> mklink /d 1.7 "c:\Program Files\Java\jdk1.7.0"
    > mklink /d 1.6 "c:\Program Files\Java\jdk1.6.0_27"
    > mklink /d active 1.7
  4. Set your JAVA_HOME and PATH environment variables. *
    setx JAVA_HOME "C:\dev\java\active" /m
    setx PATH "%JAVA_HOME%\bin;%PATH%" /m
* The second command assumes you don’t have Java in your PATH already. If you do, you should edit it the usual way instead. Also note that if JAVA_HOME is already set, it will be expanded in the second command.

Now open up a new regular command prompt and run the following.

> java -version
> mvn --version

Both (skip mvn if you don’t have maven installed) should report Java version 1.7.

Swapping

So, let’s say we want to change to java 1.5, we just need to run the following in an elevated command prompt.

> cd \dev\java
> rmdir active && mklink /d active 1.5

If you now repeat the version checks we did in our regular command prompt they should both report version 1.5 instead of 1.7. And we didn’t even have to restart the command prompt.

Shortcut

To prevent us from having to do this manually we could also create a simple bat file. I made one I called swap.bat which I put in the same directory as the symlinks with the following contents.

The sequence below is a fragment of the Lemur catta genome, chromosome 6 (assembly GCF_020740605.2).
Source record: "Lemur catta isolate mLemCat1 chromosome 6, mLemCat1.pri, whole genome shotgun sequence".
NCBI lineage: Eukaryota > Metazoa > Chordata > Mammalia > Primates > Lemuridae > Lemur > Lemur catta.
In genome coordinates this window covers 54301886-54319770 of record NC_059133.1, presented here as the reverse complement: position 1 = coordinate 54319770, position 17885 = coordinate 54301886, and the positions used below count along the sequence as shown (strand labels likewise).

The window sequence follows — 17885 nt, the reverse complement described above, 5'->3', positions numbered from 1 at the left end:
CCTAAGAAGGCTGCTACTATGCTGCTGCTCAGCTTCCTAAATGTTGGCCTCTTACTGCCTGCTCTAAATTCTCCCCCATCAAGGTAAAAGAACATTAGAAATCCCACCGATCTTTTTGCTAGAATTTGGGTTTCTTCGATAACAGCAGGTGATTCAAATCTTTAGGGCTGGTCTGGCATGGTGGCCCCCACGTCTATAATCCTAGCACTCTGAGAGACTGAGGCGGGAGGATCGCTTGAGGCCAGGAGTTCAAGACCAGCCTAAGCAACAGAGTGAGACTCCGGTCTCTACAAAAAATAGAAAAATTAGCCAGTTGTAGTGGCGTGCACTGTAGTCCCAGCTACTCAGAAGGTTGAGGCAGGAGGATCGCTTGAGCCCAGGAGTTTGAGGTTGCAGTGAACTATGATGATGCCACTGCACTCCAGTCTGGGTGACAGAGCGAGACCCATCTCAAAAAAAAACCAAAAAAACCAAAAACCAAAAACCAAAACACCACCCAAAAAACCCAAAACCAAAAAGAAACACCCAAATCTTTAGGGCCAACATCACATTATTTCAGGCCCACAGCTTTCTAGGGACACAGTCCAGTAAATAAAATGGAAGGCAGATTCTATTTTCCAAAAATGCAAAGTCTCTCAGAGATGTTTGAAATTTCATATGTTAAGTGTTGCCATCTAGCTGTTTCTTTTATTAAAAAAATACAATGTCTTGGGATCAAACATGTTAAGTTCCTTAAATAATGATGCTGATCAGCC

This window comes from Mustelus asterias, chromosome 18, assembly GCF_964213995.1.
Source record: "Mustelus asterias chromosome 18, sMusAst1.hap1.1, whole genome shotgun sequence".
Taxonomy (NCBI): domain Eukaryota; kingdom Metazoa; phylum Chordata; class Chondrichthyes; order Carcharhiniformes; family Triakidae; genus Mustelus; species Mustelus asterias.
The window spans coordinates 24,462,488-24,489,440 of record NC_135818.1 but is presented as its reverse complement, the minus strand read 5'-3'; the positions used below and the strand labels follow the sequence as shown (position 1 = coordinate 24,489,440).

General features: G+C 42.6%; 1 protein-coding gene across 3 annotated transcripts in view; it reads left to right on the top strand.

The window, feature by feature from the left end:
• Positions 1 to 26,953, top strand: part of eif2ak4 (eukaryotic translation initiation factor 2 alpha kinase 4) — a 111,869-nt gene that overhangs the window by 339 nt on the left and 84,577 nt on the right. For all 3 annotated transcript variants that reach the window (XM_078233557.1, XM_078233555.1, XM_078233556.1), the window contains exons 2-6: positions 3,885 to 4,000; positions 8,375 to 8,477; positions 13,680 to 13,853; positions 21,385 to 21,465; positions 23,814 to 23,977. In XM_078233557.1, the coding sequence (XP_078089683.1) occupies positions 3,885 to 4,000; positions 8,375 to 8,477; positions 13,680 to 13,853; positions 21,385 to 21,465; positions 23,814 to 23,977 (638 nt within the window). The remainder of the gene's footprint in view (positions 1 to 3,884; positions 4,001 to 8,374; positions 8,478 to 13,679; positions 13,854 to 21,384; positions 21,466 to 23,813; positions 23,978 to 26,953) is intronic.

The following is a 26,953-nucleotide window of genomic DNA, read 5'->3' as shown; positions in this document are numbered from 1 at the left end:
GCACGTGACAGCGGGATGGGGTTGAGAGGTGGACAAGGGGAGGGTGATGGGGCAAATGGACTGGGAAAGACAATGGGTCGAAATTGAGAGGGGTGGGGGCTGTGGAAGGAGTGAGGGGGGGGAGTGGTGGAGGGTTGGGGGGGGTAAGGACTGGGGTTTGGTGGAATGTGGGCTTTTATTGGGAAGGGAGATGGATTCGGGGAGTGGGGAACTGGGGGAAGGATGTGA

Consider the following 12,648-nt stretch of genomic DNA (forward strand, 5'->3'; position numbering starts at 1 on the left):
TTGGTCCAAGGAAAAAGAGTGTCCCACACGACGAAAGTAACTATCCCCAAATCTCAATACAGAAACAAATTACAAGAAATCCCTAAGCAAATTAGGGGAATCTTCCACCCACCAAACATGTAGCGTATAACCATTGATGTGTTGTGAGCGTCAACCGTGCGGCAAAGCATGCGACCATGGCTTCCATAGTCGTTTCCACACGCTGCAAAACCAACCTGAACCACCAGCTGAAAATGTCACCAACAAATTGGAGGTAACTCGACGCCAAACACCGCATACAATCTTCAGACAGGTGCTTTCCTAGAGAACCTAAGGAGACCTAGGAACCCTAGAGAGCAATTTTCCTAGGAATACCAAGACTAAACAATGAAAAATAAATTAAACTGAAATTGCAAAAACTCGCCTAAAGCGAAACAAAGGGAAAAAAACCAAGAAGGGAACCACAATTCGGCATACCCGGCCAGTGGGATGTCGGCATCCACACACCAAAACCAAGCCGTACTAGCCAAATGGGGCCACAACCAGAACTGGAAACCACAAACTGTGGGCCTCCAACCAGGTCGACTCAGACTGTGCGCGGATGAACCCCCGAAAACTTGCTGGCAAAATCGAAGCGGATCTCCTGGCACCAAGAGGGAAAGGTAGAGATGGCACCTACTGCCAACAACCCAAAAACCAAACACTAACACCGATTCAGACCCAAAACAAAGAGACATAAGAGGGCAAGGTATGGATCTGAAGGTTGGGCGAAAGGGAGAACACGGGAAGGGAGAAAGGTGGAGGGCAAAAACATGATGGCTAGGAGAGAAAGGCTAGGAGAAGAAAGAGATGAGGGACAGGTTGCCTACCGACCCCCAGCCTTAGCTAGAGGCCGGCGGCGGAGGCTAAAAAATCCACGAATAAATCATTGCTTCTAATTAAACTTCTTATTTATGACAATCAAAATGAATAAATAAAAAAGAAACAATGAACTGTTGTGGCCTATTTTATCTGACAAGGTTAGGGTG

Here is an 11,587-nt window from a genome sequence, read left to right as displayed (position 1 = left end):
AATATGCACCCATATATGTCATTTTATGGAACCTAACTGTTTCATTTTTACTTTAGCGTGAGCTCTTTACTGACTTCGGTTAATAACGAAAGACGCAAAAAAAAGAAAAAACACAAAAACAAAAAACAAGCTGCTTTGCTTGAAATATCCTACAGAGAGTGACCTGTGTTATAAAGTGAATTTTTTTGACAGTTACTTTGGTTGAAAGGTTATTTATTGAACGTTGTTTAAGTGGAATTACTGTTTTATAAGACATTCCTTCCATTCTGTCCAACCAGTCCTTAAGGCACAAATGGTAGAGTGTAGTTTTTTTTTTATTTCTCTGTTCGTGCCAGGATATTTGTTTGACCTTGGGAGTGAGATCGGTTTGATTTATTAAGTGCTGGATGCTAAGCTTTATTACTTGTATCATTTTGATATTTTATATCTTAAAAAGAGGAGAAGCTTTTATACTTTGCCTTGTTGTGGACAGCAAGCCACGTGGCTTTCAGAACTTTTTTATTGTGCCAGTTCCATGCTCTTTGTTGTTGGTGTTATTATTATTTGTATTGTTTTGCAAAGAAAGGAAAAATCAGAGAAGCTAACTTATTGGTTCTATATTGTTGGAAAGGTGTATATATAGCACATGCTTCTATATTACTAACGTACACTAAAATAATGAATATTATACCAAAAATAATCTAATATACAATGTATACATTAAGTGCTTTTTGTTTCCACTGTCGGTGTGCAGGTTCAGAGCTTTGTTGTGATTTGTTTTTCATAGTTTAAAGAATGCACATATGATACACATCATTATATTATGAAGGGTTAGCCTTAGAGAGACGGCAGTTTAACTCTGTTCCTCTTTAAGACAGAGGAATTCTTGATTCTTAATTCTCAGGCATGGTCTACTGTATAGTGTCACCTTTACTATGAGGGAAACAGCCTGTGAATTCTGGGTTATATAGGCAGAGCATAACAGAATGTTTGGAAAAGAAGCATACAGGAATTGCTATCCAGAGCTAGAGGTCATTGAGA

@echo off
cd \dev\java && rmdir active && mklink /d active %~1

You could then create a short cut to for example c:\dev\java\swap.bat 1.5, set it to run as administrator, and you’d have a two click solution to change the Java version to 1.5. I created one shortcut for each version.

If you have a better way, please leave a comment though. Always on the lookout for things and techniques that can make my developer life simpler :)

Maven: Sources and javadocs for Eclipse

Had a Maven project here which used Hibernate for database stuff. I’m kind of a newb when it comes to Hibernate and other Java libraries so I rely quite a bit on learning and discovery through the auto-completion and inline documentation in Eclipse. Problem was that when I edited this project, this auto-completion and documentation was very unhelpful. No documentation at all and parameter names of methods were just series of arg0, arg1, and so on. Quite annoying.

Download sources and javadocs